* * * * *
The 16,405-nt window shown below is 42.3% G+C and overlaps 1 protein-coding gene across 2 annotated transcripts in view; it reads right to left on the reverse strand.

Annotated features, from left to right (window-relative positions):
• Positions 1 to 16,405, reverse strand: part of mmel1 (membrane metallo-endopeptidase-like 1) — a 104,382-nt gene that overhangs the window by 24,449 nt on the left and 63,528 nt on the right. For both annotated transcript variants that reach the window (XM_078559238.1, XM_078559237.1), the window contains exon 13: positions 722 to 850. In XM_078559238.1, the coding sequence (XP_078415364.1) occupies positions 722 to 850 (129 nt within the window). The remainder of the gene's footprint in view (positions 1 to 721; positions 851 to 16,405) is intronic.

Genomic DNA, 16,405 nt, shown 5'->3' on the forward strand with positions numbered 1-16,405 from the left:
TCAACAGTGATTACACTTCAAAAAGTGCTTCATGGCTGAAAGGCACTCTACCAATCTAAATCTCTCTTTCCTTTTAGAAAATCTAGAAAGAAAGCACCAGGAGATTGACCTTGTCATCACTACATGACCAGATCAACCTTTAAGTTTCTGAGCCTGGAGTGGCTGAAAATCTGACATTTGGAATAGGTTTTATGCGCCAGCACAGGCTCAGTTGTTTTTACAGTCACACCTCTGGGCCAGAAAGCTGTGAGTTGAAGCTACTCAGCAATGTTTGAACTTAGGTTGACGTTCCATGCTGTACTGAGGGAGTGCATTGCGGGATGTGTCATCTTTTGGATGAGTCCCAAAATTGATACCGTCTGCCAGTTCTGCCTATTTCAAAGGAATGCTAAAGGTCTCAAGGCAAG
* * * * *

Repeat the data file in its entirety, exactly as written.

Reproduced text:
The 16,405-nt window shown below is 42.3% G+C and overlaps 1 protein-coding gene across 2 annotated transcripts in view; it reads right to left on the reverse strand.

Annotated features, from left to right (window-relative positions):
• Positions 1 to 16,405, reverse strand: part of mmel1 (membrane metallo-endopeptidase-like 1) — a 104,382-nt gene that overhangs the window by 24,449 nt on the left and 63,528 nt on the right. For both annotated transcript variants that reach the window (XM_078559238.1, XM_078559237.1), the window contains exon 13: positions 722 to 850. In XM_078559238.1, the coding sequence (XP_078415364.1) occupies positions 722 to 850 (129 nt within the window). The remainder of the gene's footprint in view (positions 1 to 721; positions 851 to 16,405) is intronic.

Genomic DNA, 16,405 nt, shown 5'->3' on the forward strand with positions numbered 1-16,405 from the left:
TCAACAGTGATTACACTTCAAAAAGTGCTTCATGGCTGAAAGGCACTCTACCAATCTAAATCTCTCTTTCCTTTTAGAAAATCTAGAAAGAAAGCACCAGGAGATTGACCTTGTCATCACTACATGACCAGATCAACCTTTAAGTTTCTGAGCCTGGAGTGGCTGAAAATCTGACATTTGGAATAGGTTTTATGCGCCAGCACAGGCTCAGTTGTTTTTACAGTCACACCTCTGGGCCAGAAAGCTGTGAGTTGAAGCTACTCAGCAATGTTTGAACTTAGGTTGACGTTCCATGCTGTACTGAGGGAGTGCATTGCGGGATGTGTCATCTTTTGGATGAGTCCCAAAATTGATACCGTCTGCCAGTTCTGCCTATTTCAAAGGAATGCTAAAGGTCTCAAGGCAAG